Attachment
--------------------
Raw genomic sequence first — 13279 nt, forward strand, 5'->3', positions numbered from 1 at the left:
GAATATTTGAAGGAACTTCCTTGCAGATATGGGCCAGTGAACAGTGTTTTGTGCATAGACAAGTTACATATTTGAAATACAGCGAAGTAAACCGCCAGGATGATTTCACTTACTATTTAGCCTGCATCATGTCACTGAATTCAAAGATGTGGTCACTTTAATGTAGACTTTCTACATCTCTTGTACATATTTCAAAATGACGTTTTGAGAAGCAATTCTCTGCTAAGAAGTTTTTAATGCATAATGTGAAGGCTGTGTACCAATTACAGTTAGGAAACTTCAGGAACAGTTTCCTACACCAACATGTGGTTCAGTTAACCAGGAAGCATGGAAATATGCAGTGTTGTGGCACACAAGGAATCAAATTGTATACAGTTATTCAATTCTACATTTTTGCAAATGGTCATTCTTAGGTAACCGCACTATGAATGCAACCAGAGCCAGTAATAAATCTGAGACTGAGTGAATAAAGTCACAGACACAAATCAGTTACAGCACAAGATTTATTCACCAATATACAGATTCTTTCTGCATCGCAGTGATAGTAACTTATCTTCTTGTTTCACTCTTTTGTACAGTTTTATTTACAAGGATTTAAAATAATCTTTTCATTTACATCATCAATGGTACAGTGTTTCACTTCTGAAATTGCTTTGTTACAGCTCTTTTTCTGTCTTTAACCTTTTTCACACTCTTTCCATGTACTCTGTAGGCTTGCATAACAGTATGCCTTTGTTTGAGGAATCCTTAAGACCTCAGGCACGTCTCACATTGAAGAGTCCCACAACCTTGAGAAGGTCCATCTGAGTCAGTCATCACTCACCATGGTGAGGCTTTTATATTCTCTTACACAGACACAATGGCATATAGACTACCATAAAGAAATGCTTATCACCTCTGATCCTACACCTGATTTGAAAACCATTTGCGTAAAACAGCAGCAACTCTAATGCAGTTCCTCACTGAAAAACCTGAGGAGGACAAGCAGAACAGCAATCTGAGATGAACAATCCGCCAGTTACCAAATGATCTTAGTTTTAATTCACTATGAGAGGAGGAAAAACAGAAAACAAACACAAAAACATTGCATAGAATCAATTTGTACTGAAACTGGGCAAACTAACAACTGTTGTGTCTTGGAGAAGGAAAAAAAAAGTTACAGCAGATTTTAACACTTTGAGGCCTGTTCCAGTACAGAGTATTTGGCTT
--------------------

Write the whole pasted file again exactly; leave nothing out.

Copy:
Raw genomic sequence first — 13279 nt, forward strand, 5'->3', positions numbered from 1 at the left:
GAATATTTGAAGGAACTTCCTTGCAGATATGGGCCAGTGAACAGTGTTTTGTGCATAGACAAGTTACATATTTGAAATACAGCGAAGTAAACCGCCAGGATGATTTCACTTACTATTTAGCCTGCATCATGTCACTGAATTCAAAGATGTGGTCACTTTAATGTAGACTTTCTACATCTCTTGTACATATTTCAAAATGACGTTTTGAGAAGCAATTCTCTGCTAAGAAGTTTTTAATGCATAATGTGAAGGCTGTGTACCAATTACAGTTAGGAAACTTCAGGAACAGTTTCCTACACCAACATGTGGTTCAGTTAACCAGGAAGCATGGAAATATGCAGTGTTGTGGCACACAAGGAATCAAATTGTATACAGTTATTCAATTCTACATTTTTGCAAATGGTCATTCTTAGGTAACCGCACTATGAATGCAACCAGAGCCAGTAATAAATCTGAGACTGAGTGAATAAAGTCACAGACACAAATCAGTTACAGCACAAGATTTATTCACCAATATACAGATTCTTTCTGCATCGCAGTGATAGTAACTTATCTTCTTGTTTCACTCTTTTGTACAGTTTTATTTACAAGGATTTAAAATAATCTTTTCATTTACATCATCAATGGTACAGTGTTTCACTTCTGAAATTGCTTTGTTACAGCTCTTTTTCTGTCTTTAACCTTTTTCACACTCTTTCCATGTACTCTGTAGGCTTGCATAACAGTATGCCTTTGTTTGAGGAATCCTTAAGACCTCAGGCACGTCTCACATTGAAGAGTCCCACAACCTTGAGAAGGTCCATCTGAGTCAGTCATCACTCACCATGGTGAGGCTTTTATATTCTCTTACACAGACACAATGGCATATAGACTACCATAAAGAAATGCTTATCACCTCTGATCCTACACCTGATTTGAAAACCATTTGCGTAAAACAGCAGCAACTCTAATGCAGTTCCTCACTGAAAAACCTGAGGAGGACAAGCAGAACAGCAATCTGAGATGAACAATCCGCCAGTTACCAAATGATCTTAGTTTTAATTCACTATGAGAGGAGGAAAAACAGAAAACAAACACAAAAACATTGCATAGAATCAATTTGTACTGAAACTGGGCAAACTAACAACTGTTGTGTCTTGGAGAAGGAAAAAAAAAGTTACAGCAGATTTTAACACTTTGAGGCCTGTTCCAGTACAGAGTATTTGGCTT